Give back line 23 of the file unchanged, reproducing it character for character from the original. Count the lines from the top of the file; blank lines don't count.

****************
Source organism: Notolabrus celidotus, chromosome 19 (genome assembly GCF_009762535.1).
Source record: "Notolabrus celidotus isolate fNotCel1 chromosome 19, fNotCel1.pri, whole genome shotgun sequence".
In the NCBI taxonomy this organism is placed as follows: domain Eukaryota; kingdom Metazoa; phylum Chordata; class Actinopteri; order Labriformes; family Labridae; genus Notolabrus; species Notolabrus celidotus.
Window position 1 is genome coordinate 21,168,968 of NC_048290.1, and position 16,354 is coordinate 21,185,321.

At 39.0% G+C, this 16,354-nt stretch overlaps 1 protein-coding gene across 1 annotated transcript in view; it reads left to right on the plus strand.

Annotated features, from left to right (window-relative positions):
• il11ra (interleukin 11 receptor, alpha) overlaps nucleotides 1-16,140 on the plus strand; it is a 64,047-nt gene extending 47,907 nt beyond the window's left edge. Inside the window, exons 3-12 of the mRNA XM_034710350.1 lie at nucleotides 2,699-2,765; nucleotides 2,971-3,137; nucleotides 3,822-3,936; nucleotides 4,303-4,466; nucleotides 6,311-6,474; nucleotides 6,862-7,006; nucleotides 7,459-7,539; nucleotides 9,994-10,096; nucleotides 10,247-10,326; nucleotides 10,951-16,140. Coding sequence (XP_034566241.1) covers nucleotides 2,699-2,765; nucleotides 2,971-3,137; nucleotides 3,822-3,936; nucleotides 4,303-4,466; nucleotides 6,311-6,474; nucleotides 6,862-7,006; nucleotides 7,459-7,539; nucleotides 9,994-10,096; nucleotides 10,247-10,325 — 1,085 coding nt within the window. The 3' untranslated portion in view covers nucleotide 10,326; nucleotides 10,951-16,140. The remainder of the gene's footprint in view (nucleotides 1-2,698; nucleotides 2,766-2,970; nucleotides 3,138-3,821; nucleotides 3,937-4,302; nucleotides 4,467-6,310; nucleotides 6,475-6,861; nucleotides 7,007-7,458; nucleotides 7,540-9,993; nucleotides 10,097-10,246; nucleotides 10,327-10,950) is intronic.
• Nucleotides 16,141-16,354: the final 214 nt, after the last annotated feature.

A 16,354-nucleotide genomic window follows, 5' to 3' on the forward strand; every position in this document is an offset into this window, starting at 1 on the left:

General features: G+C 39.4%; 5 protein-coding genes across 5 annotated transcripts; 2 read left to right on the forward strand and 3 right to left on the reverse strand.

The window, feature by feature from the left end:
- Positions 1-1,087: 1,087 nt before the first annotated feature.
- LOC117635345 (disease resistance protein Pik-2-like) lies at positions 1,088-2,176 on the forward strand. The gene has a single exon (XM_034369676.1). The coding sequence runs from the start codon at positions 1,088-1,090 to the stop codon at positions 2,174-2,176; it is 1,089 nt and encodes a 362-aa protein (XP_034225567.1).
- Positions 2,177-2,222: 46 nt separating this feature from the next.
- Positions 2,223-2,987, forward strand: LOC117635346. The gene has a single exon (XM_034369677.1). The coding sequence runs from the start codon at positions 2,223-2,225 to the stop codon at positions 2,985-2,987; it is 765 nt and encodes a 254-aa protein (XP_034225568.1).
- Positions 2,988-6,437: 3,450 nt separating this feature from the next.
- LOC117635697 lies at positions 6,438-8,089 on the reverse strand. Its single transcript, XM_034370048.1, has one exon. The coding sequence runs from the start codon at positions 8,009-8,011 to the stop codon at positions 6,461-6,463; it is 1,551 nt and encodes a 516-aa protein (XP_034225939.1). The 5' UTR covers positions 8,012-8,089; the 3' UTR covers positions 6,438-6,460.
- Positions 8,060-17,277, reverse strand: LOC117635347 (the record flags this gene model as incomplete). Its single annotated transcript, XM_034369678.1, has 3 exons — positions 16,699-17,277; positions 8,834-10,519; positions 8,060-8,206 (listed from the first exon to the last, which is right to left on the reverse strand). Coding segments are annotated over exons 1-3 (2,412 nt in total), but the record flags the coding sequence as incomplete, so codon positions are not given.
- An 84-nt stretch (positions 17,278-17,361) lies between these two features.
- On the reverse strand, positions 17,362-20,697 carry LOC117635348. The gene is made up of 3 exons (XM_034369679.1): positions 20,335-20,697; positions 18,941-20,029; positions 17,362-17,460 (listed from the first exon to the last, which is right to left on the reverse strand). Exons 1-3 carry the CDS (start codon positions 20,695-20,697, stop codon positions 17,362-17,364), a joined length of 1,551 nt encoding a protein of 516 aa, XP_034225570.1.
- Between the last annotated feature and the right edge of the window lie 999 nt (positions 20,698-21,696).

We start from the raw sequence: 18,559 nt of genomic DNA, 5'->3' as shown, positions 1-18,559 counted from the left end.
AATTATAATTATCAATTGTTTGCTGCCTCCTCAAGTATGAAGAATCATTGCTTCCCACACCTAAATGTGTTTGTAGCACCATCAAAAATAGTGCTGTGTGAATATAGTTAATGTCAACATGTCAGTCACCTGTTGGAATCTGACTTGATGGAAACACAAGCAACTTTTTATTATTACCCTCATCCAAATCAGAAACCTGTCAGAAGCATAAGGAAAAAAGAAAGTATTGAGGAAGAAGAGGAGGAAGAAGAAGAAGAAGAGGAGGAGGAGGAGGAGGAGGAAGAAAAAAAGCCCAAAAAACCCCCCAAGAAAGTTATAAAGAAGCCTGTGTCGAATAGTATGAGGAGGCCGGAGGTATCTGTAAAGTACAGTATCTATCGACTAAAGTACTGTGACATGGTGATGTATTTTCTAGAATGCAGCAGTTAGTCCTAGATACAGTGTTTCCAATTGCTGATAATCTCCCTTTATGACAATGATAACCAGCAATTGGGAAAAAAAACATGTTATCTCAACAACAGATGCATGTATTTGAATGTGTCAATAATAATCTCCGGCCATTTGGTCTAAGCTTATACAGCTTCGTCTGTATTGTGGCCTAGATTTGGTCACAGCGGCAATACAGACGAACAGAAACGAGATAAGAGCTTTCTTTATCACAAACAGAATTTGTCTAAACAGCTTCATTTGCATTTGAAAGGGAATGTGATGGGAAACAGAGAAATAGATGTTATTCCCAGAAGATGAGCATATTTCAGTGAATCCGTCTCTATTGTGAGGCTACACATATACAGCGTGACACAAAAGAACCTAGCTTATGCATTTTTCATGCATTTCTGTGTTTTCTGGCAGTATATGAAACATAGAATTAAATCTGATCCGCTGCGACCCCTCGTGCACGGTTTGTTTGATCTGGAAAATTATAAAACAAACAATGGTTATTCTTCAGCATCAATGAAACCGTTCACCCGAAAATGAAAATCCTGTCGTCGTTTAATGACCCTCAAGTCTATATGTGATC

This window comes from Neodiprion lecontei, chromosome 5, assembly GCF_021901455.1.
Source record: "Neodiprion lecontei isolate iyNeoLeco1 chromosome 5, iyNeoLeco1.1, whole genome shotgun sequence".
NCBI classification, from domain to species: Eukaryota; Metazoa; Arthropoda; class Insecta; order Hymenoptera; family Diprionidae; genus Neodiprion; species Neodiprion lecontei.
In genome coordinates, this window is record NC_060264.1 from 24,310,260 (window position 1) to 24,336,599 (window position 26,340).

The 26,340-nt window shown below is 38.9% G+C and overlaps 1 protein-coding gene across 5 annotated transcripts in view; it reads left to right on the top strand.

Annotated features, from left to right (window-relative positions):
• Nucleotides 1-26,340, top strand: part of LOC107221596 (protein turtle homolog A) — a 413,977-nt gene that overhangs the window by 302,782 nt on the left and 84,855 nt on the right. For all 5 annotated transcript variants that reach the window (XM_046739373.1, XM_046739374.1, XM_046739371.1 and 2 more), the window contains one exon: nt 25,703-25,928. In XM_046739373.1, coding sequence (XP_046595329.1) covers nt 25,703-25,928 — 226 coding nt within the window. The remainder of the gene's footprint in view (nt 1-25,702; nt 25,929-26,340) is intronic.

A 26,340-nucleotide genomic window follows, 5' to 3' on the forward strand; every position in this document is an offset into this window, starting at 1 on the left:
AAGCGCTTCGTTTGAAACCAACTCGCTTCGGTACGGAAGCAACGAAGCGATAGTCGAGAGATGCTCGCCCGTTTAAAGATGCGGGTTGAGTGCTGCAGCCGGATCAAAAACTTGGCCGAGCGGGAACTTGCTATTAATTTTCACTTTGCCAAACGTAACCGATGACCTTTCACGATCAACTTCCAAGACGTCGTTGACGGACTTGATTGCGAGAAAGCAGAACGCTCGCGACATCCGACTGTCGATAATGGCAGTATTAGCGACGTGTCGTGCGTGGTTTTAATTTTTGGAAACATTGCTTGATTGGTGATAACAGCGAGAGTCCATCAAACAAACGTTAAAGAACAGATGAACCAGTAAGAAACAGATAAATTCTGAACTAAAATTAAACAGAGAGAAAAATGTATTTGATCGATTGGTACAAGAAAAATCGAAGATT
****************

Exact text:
AATTATAATTATCAATTGTTTGCTGCCTCCTCAAGTATGAAGAATCATTGCTTCCCACACCTAAATGTGTTTGTAGCACCATCAAAAATAGTGCTGTGTGAATATAGTTAATGTCAACATGTCAGTCACCTGTTGGAATCTGACTTGATGGAAACACAAGCAACTTTTTATTATTACCCTCATCCAAATCAGAAACCTGTCAGAAGCATAAGGAAAAAAGAAAGTATTGAGGAAGAAGAGGAGGAAGAAGAAGAAGAAGAGGAGGAGGAGGAGGAGGAGGAAGAAAAAAAGCCCAAAAAACCCCCCAAGAAAGTTATAAAGAAGCCTGTGTCGAATAGTATGAGGAGGCCGGAGGTATCTGTAAAGTACAGTATCTATCGACTAAAGTACTGTGACATGGTGATGTATTTTCTAGAATGCAGCAGTTAGTCCTAGATACAGTGTTTCCAATTGCTGATAATCTCCCTTTATGACAATGATAACCAGCAATTGGGAAAAAAAACATGTTATCTCAACAACAGATGCATGTATTTGAATGTGTCAATAATAATCTCCGGCCATTTGGTCTAAGCTTATACAGCTTCGTCTGTATTGTGGCCTAGATTTGGTCACAGCGGCAATACAGACGAACAGAAACGAGATAAGAGCTTTCTTTATCACAAACAGAATTTGTCTAAACAGCTTCATTTGCATTTGAAAGGGAATGTGATGGGAAACAGAGAAATAGATGTTATTCCCAGAAGATGAGCATATTTCAGTGAATCCGTCTCTATTGTGAGGCTACACATATACAGCGTGACACAAAAGAACCTAGCTTATGCATTTTTCATGCATTTCTGTGTTTTCTGGCAGTATATGAAACATAGAATTAAATCTGATCCGCTGCGACCCCTCGTGCACGGTTTGTTTGATCTGGAAAATTATAAAACAAACAATGGTTATTCTTCAGCATCAATGAAACCGTTCACCCGAAAATGAAAATCCTGTCGTCGTTTAATGACCCTCAAGTCTATATGTGATC